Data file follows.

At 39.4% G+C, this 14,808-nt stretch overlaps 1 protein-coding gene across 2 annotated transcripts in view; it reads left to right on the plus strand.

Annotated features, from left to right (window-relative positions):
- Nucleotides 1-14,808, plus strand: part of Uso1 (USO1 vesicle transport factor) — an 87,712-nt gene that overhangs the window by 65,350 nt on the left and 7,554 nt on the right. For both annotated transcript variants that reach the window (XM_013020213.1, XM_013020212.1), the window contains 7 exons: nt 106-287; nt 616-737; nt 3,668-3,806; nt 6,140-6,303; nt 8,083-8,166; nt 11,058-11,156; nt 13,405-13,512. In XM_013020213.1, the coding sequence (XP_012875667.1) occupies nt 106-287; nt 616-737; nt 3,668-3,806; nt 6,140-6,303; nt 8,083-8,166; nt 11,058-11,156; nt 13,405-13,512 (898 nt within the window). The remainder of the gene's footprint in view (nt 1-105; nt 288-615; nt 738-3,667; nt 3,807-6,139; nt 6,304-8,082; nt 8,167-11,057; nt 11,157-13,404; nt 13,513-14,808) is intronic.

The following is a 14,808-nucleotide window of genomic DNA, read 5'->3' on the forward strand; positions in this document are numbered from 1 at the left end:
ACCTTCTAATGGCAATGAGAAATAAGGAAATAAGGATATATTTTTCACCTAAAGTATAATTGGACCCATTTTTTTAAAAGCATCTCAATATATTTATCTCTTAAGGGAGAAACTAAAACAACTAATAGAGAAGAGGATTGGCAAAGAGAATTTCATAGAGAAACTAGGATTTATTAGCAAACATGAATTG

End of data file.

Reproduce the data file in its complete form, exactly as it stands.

At 39.4% G+C, this 14,808-nt stretch overlaps 1 protein-coding gene across 2 annotated transcripts in view; it reads left to right on the plus strand.

Annotated features, from left to right (window-relative positions):
- Nucleotides 1-14,808, plus strand: part of Uso1 (USO1 vesicle transport factor) — an 87,712-nt gene that overhangs the window by 65,350 nt on the left and 7,554 nt on the right. For both annotated transcript variants that reach the window (XM_013020213.1, XM_013020212.1), the window contains 7 exons: nt 106-287; nt 616-737; nt 3,668-3,806; nt 6,140-6,303; nt 8,083-8,166; nt 11,058-11,156; nt 13,405-13,512. In XM_013020213.1, the coding sequence (XP_012875667.1) occupies nt 106-287; nt 616-737; nt 3,668-3,806; nt 6,140-6,303; nt 8,083-8,166; nt 11,058-11,156; nt 13,405-13,512 (898 nt within the window). The remainder of the gene's footprint in view (nt 1-105; nt 288-615; nt 738-3,667; nt 3,807-6,139; nt 6,304-8,082; nt 8,167-11,057; nt 11,157-13,404; nt 13,513-14,808) is intronic.

The following is a 14,808-nucleotide window of genomic DNA, read 5'->3' on the forward strand; positions in this document are numbered from 1 at the left end:
ACCTTCTAATGGCAATGAGAAATAAGGAAATAAGGATATATTTTTCACCTAAAGTATAATTGGACCCATTTTTTTAAAAGCATCTCAATATATTTATCTCTTAAGGGAGAAACTAAAACAACTAATAGAGAAGAGGATTGGCAAAGAGAATTTCATAGAGAAACTAGGATTTATTAGCAAACATGAATTG